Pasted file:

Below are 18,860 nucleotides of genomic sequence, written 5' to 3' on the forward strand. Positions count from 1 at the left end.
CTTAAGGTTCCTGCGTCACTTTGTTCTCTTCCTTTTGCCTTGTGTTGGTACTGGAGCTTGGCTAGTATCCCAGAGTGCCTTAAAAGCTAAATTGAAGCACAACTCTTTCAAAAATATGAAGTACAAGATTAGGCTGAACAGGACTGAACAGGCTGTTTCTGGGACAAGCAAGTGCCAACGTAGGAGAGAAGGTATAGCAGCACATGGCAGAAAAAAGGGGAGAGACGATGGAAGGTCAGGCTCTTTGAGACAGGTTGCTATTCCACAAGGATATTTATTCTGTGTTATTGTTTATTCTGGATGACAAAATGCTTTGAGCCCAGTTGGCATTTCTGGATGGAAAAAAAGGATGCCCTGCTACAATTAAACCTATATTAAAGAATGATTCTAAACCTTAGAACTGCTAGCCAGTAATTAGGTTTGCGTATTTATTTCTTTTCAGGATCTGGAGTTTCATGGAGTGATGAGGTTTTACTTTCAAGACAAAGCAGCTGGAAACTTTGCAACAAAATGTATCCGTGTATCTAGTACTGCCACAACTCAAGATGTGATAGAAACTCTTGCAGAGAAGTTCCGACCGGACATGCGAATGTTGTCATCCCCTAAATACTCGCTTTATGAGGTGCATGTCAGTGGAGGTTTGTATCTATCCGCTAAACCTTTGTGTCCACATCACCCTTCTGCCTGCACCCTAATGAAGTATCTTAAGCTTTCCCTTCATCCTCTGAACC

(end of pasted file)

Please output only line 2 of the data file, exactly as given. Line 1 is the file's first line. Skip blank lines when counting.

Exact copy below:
CTTAAGGTTCCTGCGTCACTTTGTTCTCTTCCTTTTGCCTTGTGTTGGTACTGGAGCTTGGCTAGTATCCCAGAGTGCCTTAAAAGCTAAATTGAAGCACAACTCTTTCAAAAATATGAAGTACAAGATTAGGCTGAACAGGACTGAACAGGCTGTTTCTGGGACAAGCAAGTGCCAACGTAGGAGAGAAGGTATAGCAGCACATGGCAGAAAAAAGGGGAGAGACGATGGAAGGTCAGGCTCTTTGAGACAGGTTGCTATTCCACAAGGATATTTATTCTGTGTTATTGTTTATTCTGGATGACAAAATGCTTTGAGCCCAGTTGGCATTTCTGGATGGAAAAAAAGGATGCCCTGCTACAATTAAACCTATATTAAAGAATGATTCTAAACCTTAGAACTGCTAGCCAGTAATTAGGTTTGCGTATTTATTTCTTTTCAGGATCTGGAGTTTCATGGAGTGATGAGGTTTTACTTTCAAGACAAAGCAGCTGGAAACTTTGCAACAAAATGTATCCGTGTATCTAGTACTGCCACAACTCAAGATGTGATAGAAACTCTTGCAGAGAAGTTCCGACCGGACATGCGAATGTTGTCATCCCCTAAATACTCGCTTTATGAGGTGCATGTCAGTGGAGGTTTGTATCTATCCGCTAAACCTTTGTGTCCACATCACCCTTCTGCCTGCACCCTAATGAAGTATCTTAAGCTTTCCCTTCATCCTCTGAACC